Our only local daily newspaper, the Vallejo Times-Herald, reported on a Vallejo Charter School rally (definitely NOT a strike, according to Matt Smith, Griffin Technologies Academies Superintendent ).  That rally, while informative and perhaps even empowering for students, stayed on campus, where students listened to speakers and participated in adult-led chants.


I’m guessing our students were told that if they walked out, they would be charged with an unexcused absence, which was evidently the widespread approach here in the SF Bay Area:

“Although schools in New York City allowed students to take the day off as an excused absence if they marched, that wasn’t the case in the Bay Area. School districts around the Bay Area issued statements saying they generally supported the students’ exercising their First Amendment rights, but that anyone who left a school facility would be given an unexcused absence.”  — Bay Area News Group report, published in the Vallejo Times-Herald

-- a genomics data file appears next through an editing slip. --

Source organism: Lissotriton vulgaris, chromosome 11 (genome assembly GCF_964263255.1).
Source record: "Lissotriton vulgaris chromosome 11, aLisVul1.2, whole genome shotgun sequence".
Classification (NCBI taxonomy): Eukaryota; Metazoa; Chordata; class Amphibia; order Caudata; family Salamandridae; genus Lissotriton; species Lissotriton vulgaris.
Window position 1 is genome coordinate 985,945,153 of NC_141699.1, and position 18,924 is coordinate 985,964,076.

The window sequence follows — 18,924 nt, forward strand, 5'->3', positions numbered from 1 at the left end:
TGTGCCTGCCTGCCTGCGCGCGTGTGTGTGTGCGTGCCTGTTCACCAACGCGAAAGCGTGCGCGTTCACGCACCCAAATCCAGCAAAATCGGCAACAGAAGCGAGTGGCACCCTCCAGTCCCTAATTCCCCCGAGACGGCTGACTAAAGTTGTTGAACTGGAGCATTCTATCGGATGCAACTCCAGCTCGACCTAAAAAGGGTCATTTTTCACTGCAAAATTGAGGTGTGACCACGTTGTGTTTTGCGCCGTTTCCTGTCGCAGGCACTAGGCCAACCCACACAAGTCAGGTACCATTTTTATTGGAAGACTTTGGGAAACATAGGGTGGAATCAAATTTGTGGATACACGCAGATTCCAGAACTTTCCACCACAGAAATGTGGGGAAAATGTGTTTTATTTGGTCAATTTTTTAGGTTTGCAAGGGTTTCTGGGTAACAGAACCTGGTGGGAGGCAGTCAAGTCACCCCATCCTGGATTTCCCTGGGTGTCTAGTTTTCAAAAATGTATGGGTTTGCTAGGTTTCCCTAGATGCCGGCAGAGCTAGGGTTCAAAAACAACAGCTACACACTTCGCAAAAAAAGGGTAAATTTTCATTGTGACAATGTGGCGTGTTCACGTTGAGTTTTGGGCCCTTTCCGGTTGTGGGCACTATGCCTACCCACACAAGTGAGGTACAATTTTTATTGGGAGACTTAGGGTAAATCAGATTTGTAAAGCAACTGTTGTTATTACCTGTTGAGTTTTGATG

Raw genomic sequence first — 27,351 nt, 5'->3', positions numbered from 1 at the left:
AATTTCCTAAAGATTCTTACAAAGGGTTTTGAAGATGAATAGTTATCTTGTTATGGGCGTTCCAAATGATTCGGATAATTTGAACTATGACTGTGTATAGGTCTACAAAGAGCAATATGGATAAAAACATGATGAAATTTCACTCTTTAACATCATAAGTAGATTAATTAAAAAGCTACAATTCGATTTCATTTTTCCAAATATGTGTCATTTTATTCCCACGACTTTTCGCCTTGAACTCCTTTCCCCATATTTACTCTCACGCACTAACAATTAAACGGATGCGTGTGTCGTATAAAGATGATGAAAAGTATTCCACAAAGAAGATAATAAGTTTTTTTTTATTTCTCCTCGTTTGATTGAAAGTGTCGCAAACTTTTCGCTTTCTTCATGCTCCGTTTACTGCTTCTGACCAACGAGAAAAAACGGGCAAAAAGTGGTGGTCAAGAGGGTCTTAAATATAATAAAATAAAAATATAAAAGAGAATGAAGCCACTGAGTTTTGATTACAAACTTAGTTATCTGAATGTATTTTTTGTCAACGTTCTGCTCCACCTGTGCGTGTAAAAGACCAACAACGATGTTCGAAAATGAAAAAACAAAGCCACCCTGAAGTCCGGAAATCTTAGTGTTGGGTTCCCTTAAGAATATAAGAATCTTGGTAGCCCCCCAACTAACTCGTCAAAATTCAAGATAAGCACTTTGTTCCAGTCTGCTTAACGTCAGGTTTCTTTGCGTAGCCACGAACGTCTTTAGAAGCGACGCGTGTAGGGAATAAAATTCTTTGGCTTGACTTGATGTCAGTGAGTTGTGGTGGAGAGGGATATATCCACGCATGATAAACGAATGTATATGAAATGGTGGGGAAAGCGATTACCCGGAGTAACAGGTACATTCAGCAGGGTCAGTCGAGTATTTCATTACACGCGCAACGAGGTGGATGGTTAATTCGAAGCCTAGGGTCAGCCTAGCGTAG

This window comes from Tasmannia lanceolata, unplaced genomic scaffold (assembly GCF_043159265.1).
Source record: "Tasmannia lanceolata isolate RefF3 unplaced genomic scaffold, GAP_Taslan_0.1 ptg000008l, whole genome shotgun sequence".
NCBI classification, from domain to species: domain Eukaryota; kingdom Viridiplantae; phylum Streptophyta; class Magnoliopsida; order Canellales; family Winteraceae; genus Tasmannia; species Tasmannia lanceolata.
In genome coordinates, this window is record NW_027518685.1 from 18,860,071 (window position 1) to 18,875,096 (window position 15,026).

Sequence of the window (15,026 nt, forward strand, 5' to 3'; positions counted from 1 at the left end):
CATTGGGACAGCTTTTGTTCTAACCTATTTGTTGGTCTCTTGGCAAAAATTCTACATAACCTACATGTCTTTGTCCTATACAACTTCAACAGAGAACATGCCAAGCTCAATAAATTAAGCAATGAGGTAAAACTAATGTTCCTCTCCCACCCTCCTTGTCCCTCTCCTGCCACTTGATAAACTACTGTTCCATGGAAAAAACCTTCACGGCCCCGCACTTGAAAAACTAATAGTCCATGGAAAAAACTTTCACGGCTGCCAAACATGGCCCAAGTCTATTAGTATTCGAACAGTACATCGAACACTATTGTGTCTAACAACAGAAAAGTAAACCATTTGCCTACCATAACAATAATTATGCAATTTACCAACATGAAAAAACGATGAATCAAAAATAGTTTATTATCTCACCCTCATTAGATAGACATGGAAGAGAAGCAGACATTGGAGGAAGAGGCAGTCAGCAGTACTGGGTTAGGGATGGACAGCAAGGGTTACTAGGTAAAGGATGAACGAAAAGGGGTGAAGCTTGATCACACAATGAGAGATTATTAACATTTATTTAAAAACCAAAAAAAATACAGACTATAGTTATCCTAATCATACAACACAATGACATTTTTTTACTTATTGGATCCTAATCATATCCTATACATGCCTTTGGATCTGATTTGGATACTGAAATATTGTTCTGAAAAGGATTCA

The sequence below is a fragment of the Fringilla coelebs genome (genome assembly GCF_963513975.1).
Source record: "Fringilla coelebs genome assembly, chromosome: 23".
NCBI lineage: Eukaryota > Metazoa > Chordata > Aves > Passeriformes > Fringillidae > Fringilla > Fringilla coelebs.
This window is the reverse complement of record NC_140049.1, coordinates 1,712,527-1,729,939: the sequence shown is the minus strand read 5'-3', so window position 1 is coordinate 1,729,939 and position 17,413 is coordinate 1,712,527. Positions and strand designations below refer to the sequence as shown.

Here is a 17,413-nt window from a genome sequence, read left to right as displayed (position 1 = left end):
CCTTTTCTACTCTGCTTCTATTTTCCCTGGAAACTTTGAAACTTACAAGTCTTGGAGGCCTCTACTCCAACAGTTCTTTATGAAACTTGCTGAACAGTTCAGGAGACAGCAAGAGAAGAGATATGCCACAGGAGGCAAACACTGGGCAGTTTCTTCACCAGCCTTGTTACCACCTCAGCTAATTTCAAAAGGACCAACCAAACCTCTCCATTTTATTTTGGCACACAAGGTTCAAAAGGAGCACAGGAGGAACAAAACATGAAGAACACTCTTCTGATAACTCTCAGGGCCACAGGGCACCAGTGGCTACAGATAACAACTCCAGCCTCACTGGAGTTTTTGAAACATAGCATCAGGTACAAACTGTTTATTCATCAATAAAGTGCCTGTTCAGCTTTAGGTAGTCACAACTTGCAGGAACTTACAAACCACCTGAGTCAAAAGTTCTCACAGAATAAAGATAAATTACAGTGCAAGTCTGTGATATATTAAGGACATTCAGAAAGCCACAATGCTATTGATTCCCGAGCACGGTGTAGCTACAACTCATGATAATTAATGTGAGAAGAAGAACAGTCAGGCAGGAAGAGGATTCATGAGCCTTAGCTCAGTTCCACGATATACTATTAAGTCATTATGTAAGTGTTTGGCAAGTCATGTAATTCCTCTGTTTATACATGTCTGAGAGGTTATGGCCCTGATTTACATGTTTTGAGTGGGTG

Encouragement: there are plenty of coming events you can still take part in.  See the EVENTS calendar.
Here are the Vallejo Times-Herald’s two stories on the Climate Strike:


Thousands walk out in Bay Area
Vallejo Times-Herald, Bay Area News Group report, September 21, 2019
SAN FRANCISCO, CALIFORNIA – SEPTEMBER 20: Students (in back bananas) from different Oakland high schools take part in a climate strike march along Market Street in San Francisco, Calif., on Friday, Sept. 20, 2019. Marchers in the San Francisco Bay Area and around the world demand action on climate change. (Ray Chavez/Bay Area News Group)